There is other evidence to support a bullish silver hypothesis. The silver-to-gold ratio, in terms of the volume of ounces traded in the commodity markets, is approximately 7:1. When viewed from the perspective of COMEX inventories, the ratio is roughly 12:1. According to the U.S. Geological Survey, the known world reserves of silver are 270,000 tons with a reserve base of 570,000 tons, compared to 42,000 and 90,000 tons, respectively, of gold — thus providing a 6.43:1 reserve ratio and a 6.33:1 reserve-base ratio.
Global production is another way to compare silver to gold. Recent global production statistics place the ratio at around 8:1, which is historically low for silver, meaning it is rarer than usual, relative to gold. For example, in 1910, the global production ratio was 10:1, whereas the monetary ratio was 38:1 — a difference of 380%. If the same difference held up with today’s global production ratio of 8:1, the monetary ratio would be 30:1 instead of 52:1 — meaning silver would be worth 173% more than it is today.
Of course, there’s no real reason why there should be a 380% difference between the global production ratio and the monetary ratio. For many years, the monetary ratio has been out of whack with almost all other measures, and many silver bulls think the gold/silver relationship is long overdue for a major correction.
What This Means for Today’s Investors
If the silver-to-gold ratio were to revert back to 15.5:1, would this necessarily mean a bull run in silver? Couldn’t it mean a huge crash in the price of gold? While technically, the answer is yes, practically speaking, there is virtually no chance that gold could fall far enough to meet the 15.5:1 ratio without a major bull run in silver.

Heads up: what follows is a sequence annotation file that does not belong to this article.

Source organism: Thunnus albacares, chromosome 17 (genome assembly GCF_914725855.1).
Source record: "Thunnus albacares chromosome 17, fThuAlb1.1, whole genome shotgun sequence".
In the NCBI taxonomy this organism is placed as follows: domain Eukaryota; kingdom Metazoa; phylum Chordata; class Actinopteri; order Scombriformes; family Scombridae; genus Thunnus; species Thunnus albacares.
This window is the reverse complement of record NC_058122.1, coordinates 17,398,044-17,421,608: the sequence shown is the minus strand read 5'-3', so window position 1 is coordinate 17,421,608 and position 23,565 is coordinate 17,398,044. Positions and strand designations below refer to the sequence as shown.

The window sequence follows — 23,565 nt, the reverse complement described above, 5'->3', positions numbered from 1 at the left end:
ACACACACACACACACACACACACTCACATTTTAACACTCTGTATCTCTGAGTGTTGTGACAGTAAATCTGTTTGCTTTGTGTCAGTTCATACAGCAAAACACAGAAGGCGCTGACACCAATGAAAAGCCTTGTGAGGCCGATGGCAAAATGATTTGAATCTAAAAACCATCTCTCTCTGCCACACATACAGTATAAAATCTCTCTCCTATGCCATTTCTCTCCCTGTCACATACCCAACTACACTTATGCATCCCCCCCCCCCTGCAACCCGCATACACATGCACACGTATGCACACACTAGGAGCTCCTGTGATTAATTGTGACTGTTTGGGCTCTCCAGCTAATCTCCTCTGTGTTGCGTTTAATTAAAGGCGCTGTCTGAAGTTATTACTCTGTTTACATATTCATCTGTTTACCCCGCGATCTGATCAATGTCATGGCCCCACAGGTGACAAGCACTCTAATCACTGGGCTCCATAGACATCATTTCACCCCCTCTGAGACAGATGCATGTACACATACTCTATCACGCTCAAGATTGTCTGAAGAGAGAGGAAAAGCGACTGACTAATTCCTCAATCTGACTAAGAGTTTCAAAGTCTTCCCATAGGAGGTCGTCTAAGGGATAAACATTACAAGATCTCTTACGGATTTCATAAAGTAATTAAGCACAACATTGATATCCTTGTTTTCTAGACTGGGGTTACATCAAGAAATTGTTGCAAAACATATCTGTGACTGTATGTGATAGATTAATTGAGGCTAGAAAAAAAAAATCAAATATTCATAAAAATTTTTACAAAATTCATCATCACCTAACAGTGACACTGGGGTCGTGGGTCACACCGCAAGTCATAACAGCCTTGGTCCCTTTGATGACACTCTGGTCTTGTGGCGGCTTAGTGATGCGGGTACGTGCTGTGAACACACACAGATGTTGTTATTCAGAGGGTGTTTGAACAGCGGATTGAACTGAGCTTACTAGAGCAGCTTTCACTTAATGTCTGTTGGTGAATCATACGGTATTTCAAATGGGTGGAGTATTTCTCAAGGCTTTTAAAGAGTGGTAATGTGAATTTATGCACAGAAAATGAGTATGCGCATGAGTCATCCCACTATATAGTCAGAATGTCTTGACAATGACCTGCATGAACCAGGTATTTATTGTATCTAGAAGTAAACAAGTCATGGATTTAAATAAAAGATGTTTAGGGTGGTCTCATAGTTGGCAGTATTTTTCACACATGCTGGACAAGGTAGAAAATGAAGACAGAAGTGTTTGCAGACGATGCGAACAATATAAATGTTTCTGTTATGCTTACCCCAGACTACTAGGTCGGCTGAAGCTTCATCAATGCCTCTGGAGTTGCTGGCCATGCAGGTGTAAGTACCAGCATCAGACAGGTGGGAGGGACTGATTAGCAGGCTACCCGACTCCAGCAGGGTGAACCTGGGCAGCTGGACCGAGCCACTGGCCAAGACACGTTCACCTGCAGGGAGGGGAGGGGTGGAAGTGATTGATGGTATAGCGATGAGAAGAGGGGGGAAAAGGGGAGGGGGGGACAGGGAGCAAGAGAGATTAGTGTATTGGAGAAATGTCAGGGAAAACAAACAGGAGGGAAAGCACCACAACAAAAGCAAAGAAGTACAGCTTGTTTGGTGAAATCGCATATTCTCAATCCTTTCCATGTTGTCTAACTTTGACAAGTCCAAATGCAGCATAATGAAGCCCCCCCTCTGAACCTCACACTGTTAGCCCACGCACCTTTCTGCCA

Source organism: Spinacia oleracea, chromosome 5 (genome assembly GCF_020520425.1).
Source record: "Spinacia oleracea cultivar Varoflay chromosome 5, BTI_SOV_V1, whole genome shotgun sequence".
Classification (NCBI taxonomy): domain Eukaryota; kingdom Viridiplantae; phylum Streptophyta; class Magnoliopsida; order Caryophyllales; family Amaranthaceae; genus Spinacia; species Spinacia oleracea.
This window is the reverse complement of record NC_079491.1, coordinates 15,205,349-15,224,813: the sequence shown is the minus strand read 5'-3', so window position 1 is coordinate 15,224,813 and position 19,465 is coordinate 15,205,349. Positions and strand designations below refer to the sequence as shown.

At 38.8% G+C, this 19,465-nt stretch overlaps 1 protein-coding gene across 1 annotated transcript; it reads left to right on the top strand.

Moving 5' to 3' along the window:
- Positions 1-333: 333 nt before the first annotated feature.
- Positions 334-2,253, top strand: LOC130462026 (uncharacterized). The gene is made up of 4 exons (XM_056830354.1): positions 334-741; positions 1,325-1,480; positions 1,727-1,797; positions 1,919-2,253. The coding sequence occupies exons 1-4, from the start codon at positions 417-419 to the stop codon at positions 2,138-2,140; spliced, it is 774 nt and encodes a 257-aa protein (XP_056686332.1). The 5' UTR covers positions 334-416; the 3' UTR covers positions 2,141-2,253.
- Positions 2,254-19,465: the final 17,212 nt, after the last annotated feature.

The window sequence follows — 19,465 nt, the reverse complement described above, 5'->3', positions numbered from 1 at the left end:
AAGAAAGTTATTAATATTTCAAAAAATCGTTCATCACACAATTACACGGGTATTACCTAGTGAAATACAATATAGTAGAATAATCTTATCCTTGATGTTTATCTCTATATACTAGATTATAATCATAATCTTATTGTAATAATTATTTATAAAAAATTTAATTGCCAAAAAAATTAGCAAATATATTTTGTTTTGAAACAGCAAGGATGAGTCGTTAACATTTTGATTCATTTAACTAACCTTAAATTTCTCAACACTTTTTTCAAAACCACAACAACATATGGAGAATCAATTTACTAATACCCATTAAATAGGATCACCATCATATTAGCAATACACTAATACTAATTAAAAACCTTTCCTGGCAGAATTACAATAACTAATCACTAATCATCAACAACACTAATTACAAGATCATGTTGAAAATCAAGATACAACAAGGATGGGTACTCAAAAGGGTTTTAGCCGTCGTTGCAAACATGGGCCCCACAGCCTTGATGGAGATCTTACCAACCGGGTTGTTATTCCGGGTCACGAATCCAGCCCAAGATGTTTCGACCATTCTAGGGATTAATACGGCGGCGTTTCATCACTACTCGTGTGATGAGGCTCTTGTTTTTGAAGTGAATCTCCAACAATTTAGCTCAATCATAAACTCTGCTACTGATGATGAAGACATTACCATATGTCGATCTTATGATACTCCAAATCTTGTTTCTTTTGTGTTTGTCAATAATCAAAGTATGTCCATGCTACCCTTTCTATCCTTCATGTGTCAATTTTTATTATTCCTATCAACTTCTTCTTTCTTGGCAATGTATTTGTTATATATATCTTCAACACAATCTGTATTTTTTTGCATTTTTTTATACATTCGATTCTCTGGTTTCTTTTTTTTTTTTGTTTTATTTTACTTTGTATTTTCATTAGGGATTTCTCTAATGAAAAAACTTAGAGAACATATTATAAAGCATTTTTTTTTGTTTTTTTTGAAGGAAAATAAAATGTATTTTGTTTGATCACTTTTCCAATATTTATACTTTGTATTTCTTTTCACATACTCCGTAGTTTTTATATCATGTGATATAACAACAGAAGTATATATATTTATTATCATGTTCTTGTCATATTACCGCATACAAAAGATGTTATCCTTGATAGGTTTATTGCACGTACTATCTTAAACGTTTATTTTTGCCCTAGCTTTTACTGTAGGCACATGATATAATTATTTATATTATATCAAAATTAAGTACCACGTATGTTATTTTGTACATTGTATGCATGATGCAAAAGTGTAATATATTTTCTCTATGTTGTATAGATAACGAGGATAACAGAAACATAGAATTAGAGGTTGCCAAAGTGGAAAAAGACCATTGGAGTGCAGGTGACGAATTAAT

Think about it: If silver were to stay around $13 an ounce, this would mean that gold would have to fall all the way to $200 — a 70% decline! Yes, gold has declined by this much in the past, but that was coming out of an era of double-digit inflation. With the Consumer Price Index around 3% and the government as fiscally reckless as ever, the idea of a crash in gold the likes of which was seen in the eighties is highly improbable.
The fact of the matter is the silver-to-gold ratio is at historic highs at a time when it should be near historic lows. This is not a bearish indicator for gold, but a strongly bullish sign for silver. Even if gold were to fall by 20%, and even if silver assumed a 20:1 ratio instead of 15.5:1, this would still mean silver priced at $26.80 an ounce — double current price of silver.
When it comes to silver, though, not working may represent a double. Working could mean a return to the 15.5:1 silver-to-gold ratio without a decline in the price of gold. And really working could mean that Israel Friedman’s prediction comes true: silver surpasses gold as the more valuable metal, inverting the ratio and making millionaires and billionaires out of thousands of silver-bugs. Stranger things have certainly happened in the history of silver, the notoriously volatile cousin of the comparatively stable gold. For this reason, putting 10% in silver may indeed prove to be a wise financial decision.